Blues for Life

Paul Ray's Jazz

photograph by Todd V. Wolfson

"He's drunk now!"

Paul Ray hangs up the phone. He's been talking to one of his loyal Twine Time listeners, a man named Charlie T. Earlier in the evening, Charlie called and offered to share his Crown Royal with Ray. Alas, he seems to have started without him. But no worries. Ray cues up a CD, sends Freddie King's "Sidetracked" out to Charlie, and goes on with the show.

It's Saturday night in the KUT studios at 26th and Guadalupe. Across campus, the Texas Longhorns score twice in the final two minutes to vanquish Baylor, 30-20. Upstairs, redheaded Reba-in-waiting Martina McBride is taping an Austin City Limits episode. And right here in the KUT control room, Ray is playing the blues. Last week, he emceed KUT's "homecoming dance" at the Texas Union Ballroom, spinning Buddy Holly, Bobby Darin, The Coasters, Elvis, and the Everly Brothers for the 40 or so couples who braved the torrential rains, so tonight it's all Magic Sam, Junior Parker, John Lee Hooker and such, just the way he likes it, heavy on the Southern flavor of Lightnin' Slim, Lazy Lester, Slim Harpo, Cookie & the Cupcakes, Mance Lipscomb, Lightnin' Hopkins, and Frankie Lee Sims, whose "Boogie Real Slow" he sends out to Diana, his wife of 30 years.

Though today more people might know Ray from his jazz shows or as the voice reading the weather during NPR's All Things Considered, the lanky, bespectacled 56-year-old Dallas native is every bit as uniquely talented as the men and women he plays on Twine Time. Of course he's also much too modest to ever say so himself, but consider the evidence: Twine Time is a Saturday night fixture on KUT and one of the station's most popular shows (especially during fundraising time); he honed his chops in the shadowy, rough-and-tumble juke joints of early-Sixties Dallas; he was a charter member of Austin's early-Seventies Lost Blues Society, fronting the Cobras, who once upon a time rivaled even the mighty Thunderbirds; and besides being "emcee for life" of the Austin Music Awards, he's a living encyclopedia of jazz, blues, R & B, soul, gospel, and rock & roll. Not too shabby for a onetime UT advertising major. ("I thought I'd be good at it," says Ray the following Tuesday night of his early career choice. "And I probably would have. It's just a bullshit job, and I can bullshit. That's what I'm doing here.")

Ray, it seems, was born into R&B. He can remember boogying to Louis Jordan's "Ain't Nobody Here but Us Chickens" and Dusty Fletcher's "Open the Door Richard" as a toddler, and there's no telling what he heard while the memory circuitry in his cerebrum wasn't formed yet. "They say you don't remember anything until you're 3 or 4," he says. "I remember songs from before that, but I don't know them as well. Some of that earlier R & B stuff is just stuck in the back of my head."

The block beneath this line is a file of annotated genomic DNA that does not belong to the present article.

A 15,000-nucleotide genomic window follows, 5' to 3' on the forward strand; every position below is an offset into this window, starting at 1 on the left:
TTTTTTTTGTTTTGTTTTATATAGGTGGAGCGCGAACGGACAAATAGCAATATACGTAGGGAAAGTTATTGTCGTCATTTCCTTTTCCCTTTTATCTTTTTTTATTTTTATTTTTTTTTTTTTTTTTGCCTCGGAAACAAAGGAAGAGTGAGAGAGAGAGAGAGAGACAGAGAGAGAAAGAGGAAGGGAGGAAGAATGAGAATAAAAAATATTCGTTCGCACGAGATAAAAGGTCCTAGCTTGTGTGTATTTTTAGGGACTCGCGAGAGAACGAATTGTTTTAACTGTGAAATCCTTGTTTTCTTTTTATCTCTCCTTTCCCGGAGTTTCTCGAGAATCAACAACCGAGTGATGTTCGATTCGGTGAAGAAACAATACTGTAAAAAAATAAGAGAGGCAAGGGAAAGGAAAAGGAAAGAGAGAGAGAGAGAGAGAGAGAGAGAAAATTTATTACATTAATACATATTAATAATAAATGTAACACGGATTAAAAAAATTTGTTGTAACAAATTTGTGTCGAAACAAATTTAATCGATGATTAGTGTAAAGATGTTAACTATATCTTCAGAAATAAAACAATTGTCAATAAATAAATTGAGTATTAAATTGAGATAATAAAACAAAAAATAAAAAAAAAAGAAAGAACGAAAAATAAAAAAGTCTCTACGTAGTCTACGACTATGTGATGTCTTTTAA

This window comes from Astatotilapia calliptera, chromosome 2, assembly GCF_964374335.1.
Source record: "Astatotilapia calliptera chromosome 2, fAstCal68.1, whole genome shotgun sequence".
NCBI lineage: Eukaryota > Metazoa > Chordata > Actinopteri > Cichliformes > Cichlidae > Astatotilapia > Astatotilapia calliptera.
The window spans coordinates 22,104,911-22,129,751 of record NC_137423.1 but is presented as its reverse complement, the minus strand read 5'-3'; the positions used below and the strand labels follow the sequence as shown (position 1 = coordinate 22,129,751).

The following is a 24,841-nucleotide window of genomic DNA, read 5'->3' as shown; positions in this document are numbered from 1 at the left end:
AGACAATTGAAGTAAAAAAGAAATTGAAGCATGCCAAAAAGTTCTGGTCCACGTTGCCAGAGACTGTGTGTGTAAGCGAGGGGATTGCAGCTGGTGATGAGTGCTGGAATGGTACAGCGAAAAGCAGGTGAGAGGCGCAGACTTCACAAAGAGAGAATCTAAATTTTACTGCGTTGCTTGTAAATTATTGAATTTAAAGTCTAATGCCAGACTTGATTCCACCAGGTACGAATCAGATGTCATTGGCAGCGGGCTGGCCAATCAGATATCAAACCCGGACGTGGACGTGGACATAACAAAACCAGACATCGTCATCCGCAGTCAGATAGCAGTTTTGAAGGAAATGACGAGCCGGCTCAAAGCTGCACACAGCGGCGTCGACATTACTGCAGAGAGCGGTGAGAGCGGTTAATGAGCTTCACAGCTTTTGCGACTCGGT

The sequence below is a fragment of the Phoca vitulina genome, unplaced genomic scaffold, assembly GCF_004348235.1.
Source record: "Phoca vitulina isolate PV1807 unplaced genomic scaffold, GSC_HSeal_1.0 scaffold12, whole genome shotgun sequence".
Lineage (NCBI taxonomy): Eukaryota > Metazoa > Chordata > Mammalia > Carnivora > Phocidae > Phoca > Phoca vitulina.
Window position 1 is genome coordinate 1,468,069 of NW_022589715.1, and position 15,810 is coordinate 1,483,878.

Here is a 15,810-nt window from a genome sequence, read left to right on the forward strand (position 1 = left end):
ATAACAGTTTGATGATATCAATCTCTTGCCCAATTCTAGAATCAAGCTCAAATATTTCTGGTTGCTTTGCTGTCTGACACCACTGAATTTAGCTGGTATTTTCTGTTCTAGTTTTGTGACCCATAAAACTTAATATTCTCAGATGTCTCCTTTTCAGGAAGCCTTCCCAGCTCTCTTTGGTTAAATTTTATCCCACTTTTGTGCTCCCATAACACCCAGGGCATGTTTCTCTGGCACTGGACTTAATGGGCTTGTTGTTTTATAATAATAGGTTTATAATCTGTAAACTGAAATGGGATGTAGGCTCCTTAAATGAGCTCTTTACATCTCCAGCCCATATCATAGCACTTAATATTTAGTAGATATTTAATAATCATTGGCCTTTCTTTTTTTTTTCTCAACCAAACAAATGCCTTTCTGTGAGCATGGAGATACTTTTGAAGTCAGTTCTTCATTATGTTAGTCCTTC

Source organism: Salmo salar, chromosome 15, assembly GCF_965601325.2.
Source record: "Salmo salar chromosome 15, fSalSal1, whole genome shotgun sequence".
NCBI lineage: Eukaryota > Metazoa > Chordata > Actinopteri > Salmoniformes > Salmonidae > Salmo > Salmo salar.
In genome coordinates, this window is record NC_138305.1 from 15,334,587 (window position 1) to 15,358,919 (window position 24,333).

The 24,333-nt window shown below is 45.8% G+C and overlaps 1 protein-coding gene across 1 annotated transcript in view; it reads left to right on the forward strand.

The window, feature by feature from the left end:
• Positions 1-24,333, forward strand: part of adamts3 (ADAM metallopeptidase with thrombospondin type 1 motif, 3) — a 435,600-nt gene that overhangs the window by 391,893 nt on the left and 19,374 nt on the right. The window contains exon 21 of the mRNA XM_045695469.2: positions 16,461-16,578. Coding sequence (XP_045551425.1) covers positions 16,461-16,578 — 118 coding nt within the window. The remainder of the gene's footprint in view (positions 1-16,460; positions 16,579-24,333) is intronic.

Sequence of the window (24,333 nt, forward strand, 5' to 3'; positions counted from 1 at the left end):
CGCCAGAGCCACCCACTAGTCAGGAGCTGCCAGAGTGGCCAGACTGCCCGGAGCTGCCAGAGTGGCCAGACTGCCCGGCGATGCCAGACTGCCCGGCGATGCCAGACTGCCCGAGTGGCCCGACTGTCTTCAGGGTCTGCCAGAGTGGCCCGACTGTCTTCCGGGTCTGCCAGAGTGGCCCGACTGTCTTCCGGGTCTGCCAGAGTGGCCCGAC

As one of 12 children, Ray had plenty of siblings around with radios and record players, and he was fortunate enough to live in an area of the country perfectly situated to pick up stations from just about anywhere. "Living in Dallas, we could pick up Chicago, St. Louis, New Orleans, Shreveport, Acuna, Mexico, Nashville," he recalls. On top of that, music was in his genes; his father and uncles played live on the radio in Dallas in the Twenties, backing an organist named Narvell Slater, and "the church choir where we went was mostly my family; the majority of people in the choir were related to me."

No wonder he got an early start.

"I've got a tape of us from 1950 on the radio, WRR in Dallas, singing Christmas carols and shit," he says. "I think the first time I sang in public, I was in the first grade. My sister and I sang 'Walkin' in a Winter Wonderland,' only we sang it 'walkin' in my winter underwear.'"

Ray was practically a seasoned veteran by the eighth grade, when he picked up tenor saxophone in the junior-high band. He stayed in band (actually three: concert band, marching band, and ROTC band) his first year at Dallas' Woodrow Wilson High Schoolbefore joining the choir and fronting a doo-wop group. From there it was off to UT, where the erstwhile advertising student soon gravitated to music once again, prodded by a high-school friend and the promise of free meals.

"My buddy, he pledged a fraternity," remembers Ray. "These guys had a little combo, so he started playing with them during rush and said, 'Hey, this is great.' They didn't have a singer, so they got me to be their singer, and through that I got in the band and the fraternity at the same time. I was supposed to be a pledge, but I didn't have to do any of that pledge shit. I just played at all the parties, lived in the house, ate at the house mother's table, and wasn't even a member. It was fun."

So much so that studying took the proverbial back seat (something that, amazingly enough, has been known to happen at UT even today). "We all flunked out, and the three of us from Dallas went back to Dallas," says Ray. "We got two other guys from North Texas and started playing up there in clubs, right around '63, I think."

The first club Ray and bandmates played in (under the ever-popular Texas moniker the Playboys) was Jimmy's Club, a small room off Mockingbird Lane owned by the Ramirez family, whose sons doubled as house band Joe Ramirez and the Jumping Jacks.